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NASA - Dan Irwin: Earth Scientist
March 30, 2010
 

Dan Irwin Dan Irwin (NASA)
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For More Information
Feature: "Satellites Guide Relief to Earthquake Victims"
Feature: "SERVIR, NASA Lend a Hand in Central America"
Link: About SERVIR (NASA)
Link: SERVIR Web Site
Link: SERVIR Africa
When I was about 10 years old I went to a summer camp, and one of our projects was to find an old barn known to have been in the area 100 years before. The camp director had some aerial photos of the barn. When I looked at those pictures, it hit me for the first time that you could see things from back in the past with "eyes in the sky."

In graduate school years later, I took an environmental science class, and we had to write a paper on a special way to use satellite images. I remembered that old barn from summer camp, and that's when I knew what I wanted to do my project on - remote sensing and archeology. Remote sensing, to put it simply, means using pictures taken from the sky to learn about what's happening, or has happened, on the ground.

In my research, I kept coming across the name Tom Sever. He was then a NASA archeologist and really a legend in remote sensing archeology. It was beyond my wildest dreams that I might really meet and work with him someday.

A year or so later, after I got my master's degree, I was doing some mapping work in Guatemala for an international conservation organization. Lo and behold here comes Tom to do archeological field work in the same location. We ended up working together. I took one look at the satellite images Tom had with him, and that moment changed my life.

Here I had been struggling through the muddy, rugged jungle and fields for 6 to 8 hours every day with an old GPS to do my mapping, yet there was this incredible way to map and display the area and its environmental resources. I literally packed a slide projector on a mule and trekked for miles from village to village showing the people these satellite images of the deforestation in their country. From the ground, the forest appeared to the villagers to go on forever. The satellite images showed them the truth - the devastation nearby.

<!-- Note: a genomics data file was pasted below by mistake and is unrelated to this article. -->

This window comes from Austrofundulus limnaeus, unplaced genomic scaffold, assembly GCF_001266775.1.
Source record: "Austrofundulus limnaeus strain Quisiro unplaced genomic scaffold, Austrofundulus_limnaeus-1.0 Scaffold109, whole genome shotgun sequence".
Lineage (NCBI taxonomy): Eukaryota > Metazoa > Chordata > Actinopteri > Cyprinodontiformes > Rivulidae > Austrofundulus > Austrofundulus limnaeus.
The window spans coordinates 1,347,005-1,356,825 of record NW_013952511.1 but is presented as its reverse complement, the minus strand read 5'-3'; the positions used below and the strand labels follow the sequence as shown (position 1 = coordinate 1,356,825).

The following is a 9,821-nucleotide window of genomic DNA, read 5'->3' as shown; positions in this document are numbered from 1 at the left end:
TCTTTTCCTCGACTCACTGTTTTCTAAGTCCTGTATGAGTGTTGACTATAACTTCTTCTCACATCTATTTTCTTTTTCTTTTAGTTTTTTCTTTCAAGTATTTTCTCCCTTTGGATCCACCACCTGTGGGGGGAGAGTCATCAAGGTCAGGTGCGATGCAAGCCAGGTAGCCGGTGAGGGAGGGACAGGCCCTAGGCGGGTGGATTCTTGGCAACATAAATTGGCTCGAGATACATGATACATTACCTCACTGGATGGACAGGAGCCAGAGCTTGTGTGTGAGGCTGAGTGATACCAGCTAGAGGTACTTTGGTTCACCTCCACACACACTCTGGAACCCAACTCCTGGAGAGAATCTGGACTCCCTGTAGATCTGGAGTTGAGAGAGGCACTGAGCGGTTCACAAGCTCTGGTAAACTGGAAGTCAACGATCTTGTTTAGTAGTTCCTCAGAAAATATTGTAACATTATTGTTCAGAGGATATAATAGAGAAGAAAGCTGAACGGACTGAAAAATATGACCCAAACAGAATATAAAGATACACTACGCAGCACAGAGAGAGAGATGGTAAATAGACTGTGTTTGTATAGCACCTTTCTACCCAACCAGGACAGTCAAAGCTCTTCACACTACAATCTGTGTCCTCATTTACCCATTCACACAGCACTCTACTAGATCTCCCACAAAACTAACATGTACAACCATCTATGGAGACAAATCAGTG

A few years later Tom offered me a job at Marshall. I would walk through the hallways at work, seeing the great work NASA researchers do, and think, "Wow! I know some people that could use that!" I was thinking of those villagers back in Guatemala. So we developed our SERVIR program to provide NASA satellite images and data to those very people on an ongoing basis.

We use that satellite information to make special maps for the people in Central America, Africa, and parts of Asia now, and we plan to expand to even more areas. The maps show where flooding, wildfires, or other natural disasters have happened, or where their landscapes have been ravaged through deforestation or other mistakes. At a glance, disaster relief workers or environmental officials in those countries can pinpoint areas they need to evacuate, send help to, or better protect.

We also use SERVIR to teach students and others how to use the tools and data themselves to get the information they need to help their communities. There's nothing more rewarding than having a student walk up to me after a presentation I'm giving in their country and say, "We're using your data for a local environmental project and it's really making a difference!" I relish having a small part in helping people to do a better job protecting their environment locally.

The best thing about my work is that I stand on the shoulders of great people at NASA who develop satellite and other technology, and I get to take these data and tools that last mile - using them for the good of society. People traditionally think of NASA in terms of the space shuttle, the International Space Station, and the cosmos. But we also play a huge part in understanding our home planet and what the human footprint is leaving for future generations. Like the "eye in the sky" that found that old barn back in summer camp, we can use our satellites to teach us about past and current patterns, and about how to protect Earth's future.

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Page Last Updated: March 19th, 2014
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